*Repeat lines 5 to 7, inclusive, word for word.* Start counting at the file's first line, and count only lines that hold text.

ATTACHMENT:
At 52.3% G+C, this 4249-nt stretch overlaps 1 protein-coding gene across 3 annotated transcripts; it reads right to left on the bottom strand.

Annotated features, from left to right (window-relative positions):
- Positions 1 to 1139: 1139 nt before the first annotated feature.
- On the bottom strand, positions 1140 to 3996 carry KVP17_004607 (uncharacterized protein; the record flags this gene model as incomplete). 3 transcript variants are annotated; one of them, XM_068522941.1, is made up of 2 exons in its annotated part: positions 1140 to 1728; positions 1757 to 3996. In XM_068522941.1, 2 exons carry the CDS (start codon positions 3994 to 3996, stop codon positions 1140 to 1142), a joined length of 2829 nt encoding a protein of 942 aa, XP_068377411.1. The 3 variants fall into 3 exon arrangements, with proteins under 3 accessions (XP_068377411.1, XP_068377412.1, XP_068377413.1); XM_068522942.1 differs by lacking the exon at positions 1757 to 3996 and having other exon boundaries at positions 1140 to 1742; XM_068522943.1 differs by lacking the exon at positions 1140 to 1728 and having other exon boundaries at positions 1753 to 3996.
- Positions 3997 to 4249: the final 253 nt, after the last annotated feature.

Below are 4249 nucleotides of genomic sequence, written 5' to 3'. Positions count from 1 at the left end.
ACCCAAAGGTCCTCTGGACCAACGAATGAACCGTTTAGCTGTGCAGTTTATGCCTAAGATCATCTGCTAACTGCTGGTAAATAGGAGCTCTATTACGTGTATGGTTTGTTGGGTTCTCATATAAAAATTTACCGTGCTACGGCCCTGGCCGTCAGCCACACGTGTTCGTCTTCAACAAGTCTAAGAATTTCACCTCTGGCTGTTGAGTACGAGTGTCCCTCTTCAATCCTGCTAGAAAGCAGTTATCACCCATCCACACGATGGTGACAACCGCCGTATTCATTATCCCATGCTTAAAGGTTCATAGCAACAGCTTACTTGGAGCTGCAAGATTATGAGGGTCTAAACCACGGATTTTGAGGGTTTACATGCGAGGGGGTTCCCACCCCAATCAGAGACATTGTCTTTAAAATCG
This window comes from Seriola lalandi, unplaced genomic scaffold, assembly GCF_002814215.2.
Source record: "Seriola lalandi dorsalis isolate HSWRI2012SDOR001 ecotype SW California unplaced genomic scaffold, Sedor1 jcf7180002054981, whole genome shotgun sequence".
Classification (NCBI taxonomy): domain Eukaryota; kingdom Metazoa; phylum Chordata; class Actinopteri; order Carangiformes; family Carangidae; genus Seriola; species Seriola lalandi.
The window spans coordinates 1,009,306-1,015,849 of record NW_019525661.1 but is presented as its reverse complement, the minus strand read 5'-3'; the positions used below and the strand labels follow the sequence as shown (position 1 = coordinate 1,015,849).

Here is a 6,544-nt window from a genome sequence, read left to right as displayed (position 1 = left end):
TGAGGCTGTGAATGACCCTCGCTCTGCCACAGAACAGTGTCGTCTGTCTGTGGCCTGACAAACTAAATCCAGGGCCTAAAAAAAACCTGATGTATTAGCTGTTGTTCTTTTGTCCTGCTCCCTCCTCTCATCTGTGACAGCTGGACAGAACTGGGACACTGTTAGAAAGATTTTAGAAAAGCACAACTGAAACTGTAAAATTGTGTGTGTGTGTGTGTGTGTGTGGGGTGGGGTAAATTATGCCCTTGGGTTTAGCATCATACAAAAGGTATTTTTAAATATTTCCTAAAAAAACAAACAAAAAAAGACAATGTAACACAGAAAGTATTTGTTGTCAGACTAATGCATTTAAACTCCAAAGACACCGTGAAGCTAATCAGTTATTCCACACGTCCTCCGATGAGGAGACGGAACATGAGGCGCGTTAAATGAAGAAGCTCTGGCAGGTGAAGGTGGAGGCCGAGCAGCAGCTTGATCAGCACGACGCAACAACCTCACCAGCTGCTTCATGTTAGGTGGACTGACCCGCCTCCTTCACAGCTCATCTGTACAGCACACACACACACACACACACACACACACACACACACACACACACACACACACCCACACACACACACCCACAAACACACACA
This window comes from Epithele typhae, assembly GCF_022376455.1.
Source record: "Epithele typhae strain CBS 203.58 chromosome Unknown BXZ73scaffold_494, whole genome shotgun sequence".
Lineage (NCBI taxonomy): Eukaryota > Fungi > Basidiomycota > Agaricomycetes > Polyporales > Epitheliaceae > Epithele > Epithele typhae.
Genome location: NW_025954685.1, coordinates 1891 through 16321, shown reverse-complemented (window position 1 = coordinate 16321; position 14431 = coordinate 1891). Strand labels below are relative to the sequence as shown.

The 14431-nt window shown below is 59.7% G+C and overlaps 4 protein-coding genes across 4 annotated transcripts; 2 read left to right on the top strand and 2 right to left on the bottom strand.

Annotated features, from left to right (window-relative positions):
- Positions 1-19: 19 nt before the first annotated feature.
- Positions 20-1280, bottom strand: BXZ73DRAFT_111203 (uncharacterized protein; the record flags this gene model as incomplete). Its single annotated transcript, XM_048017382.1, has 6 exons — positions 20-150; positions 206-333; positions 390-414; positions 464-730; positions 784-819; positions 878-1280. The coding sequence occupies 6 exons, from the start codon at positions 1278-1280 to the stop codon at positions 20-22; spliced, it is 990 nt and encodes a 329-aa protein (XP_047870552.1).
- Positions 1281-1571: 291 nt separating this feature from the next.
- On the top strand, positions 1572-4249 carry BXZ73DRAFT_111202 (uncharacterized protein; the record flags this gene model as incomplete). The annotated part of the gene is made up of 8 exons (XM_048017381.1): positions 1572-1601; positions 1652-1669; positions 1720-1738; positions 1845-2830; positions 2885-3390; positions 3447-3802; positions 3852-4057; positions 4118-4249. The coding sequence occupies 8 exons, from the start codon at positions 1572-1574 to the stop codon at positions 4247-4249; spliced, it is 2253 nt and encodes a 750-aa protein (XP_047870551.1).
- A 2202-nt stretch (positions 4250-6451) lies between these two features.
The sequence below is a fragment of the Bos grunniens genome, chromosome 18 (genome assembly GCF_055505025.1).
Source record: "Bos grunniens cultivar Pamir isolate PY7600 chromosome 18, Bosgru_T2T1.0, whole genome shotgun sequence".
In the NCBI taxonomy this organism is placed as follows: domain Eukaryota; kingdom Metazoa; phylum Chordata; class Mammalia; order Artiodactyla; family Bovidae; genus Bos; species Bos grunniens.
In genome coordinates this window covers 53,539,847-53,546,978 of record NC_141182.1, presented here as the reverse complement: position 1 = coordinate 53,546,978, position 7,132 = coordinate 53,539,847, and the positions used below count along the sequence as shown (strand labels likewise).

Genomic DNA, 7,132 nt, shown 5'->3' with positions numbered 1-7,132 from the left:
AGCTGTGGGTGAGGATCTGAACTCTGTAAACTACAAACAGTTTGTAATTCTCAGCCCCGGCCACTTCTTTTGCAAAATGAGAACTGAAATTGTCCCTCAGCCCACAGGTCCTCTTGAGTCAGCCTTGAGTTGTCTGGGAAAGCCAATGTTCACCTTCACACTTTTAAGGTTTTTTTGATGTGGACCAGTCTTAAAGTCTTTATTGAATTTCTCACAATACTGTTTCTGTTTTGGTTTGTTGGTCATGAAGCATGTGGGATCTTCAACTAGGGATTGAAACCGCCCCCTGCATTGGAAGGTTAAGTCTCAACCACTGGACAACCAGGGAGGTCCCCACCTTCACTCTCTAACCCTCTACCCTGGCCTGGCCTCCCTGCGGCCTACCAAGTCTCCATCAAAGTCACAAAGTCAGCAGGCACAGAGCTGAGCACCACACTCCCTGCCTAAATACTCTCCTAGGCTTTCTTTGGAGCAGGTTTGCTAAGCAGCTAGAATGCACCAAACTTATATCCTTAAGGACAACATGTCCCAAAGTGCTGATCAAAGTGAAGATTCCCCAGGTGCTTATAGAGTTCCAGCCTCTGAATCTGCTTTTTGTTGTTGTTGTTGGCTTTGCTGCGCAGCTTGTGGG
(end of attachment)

- Positions 3997 to 4249: the final 253 nt, after the last annotated feature.

Below are 4249 nucleotides of genomic sequence, written 5' to 3'. Positions count from 1 at the left end.
ACCCAAAGGTCCTCTGGACCAACGAATGAACCGTTTAGCTGTGCAGTTTATGCCTAAGATCATCTGCTAACTGCTGGTAAATAGGAGCTCTATTACGTGTATGGTTTGTTGGGTTCTCATATAAAAATTTACCGTGCTACGGCCCTGGCCGTCAGCCACACGTGTTCGTCTTCAACAAGTCTAAGAATTTCACCTCTGGCTGTTGAGTACGAGTGTCCCTCTTCAATCCTGCTAGAAAGCAGTTATCACCCATCCACACGATGGTGACAACCGCCGTATTCATTATCCCATGCTTAAAGGTTCATAGCAACAGCTTACTTGGAGCTGCAAGATTATGAGGGTCTAAACCACGGATTTTGAGGGTTTACATGCGAGGGGGTTCCCACCCCAATCAGAGACATTGTCTTTAAAATCG